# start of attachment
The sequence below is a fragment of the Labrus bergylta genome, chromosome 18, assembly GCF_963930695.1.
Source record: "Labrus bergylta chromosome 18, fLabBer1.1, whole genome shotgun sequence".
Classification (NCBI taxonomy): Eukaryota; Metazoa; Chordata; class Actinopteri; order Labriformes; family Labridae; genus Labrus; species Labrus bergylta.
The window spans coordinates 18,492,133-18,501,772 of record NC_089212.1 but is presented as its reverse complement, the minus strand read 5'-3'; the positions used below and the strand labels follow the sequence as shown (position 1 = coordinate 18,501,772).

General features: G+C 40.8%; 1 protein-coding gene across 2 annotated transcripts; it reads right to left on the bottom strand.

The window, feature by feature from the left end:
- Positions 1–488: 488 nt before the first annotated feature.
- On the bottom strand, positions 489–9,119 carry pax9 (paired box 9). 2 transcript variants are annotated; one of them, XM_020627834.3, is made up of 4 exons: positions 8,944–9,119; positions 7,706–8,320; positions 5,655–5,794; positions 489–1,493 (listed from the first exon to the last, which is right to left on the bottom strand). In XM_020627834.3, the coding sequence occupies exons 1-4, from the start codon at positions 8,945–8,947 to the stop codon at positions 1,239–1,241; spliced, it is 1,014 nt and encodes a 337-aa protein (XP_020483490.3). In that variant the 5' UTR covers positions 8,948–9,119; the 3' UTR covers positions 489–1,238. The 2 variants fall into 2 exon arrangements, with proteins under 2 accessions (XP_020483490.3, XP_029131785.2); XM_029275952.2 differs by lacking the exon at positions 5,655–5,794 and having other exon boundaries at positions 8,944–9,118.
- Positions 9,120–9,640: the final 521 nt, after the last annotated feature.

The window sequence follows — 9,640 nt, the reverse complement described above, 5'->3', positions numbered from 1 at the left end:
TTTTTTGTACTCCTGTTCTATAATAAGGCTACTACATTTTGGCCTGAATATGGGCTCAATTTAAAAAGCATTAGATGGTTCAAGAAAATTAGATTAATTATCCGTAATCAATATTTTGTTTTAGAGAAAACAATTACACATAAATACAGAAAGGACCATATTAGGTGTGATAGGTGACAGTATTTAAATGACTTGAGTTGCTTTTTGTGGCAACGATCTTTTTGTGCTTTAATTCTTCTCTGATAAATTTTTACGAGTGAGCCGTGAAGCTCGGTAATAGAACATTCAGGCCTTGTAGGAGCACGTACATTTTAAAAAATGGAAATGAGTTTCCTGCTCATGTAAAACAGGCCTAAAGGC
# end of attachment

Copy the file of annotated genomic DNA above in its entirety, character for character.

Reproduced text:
The sequence below is a fragment of the Labrus bergylta genome, chromosome 18, assembly GCF_963930695.1.
Source record: "Labrus bergylta chromosome 18, fLabBer1.1, whole genome shotgun sequence".
Classification (NCBI taxonomy): Eukaryota; Metazoa; Chordata; class Actinopteri; order Labriformes; family Labridae; genus Labrus; species Labrus bergylta.
The window spans coordinates 18,492,133-18,501,772 of record NC_089212.1 but is presented as its reverse complement, the minus strand read 5'-3'; the positions used below and the strand labels follow the sequence as shown (position 1 = coordinate 18,501,772).

General features: G+C 40.8%; 1 protein-coding gene across 2 annotated transcripts; it reads right to left on the bottom strand.

The window, feature by feature from the left end:
- Positions 1–488: 488 nt before the first annotated feature.
- On the bottom strand, positions 489–9,119 carry pax9 (paired box 9). 2 transcript variants are annotated; one of them, XM_020627834.3, is made up of 4 exons: positions 8,944–9,119; positions 7,706–8,320; positions 5,655–5,794; positions 489–1,493 (listed from the first exon to the last, which is right to left on the bottom strand). In XM_020627834.3, the coding sequence occupies exons 1-4, from the start codon at positions 8,945–8,947 to the stop codon at positions 1,239–1,241; spliced, it is 1,014 nt and encodes a 337-aa protein (XP_020483490.3). In that variant the 5' UTR covers positions 8,948–9,119; the 3' UTR covers positions 489–1,238. The 2 variants fall into 2 exon arrangements, with proteins under 2 accessions (XP_020483490.3, XP_029131785.2); XM_029275952.2 differs by lacking the exon at positions 5,655–5,794 and having other exon boundaries at positions 8,944–9,118.
- Positions 9,120–9,640: the final 521 nt, after the last annotated feature.

The window sequence follows — 9,640 nt, the reverse complement described above, 5'->3', positions numbered from 1 at the left end:
TTTTTTGTACTCCTGTTCTATAATAAGGCTACTACATTTTGGCCTGAATATGGGCTCAATTTAAAAAGCATTAGATGGTTCAAGAAAATTAGATTAATTATCCGTAATCAATATTTTGTTTTAGAGAAAACAATTACACATAAATACAGAAAGGACCATATTAGGTGTGATAGGTGACAGTATTTAAATGACTTGAGTTGCTTTTTGTGGCAACGATCTTTTTGTGCTTTAATTCTTCTCTGATAAATTTTTACGAGTGAGCCGTGAAGCTCGGTAATAGAACATTCAGGCCTTGTAGGAGCACGTACATTTTAAAAAATGGAAATGAGTTTCCTGCTCATGTAAAACAGGCCTAAAGGC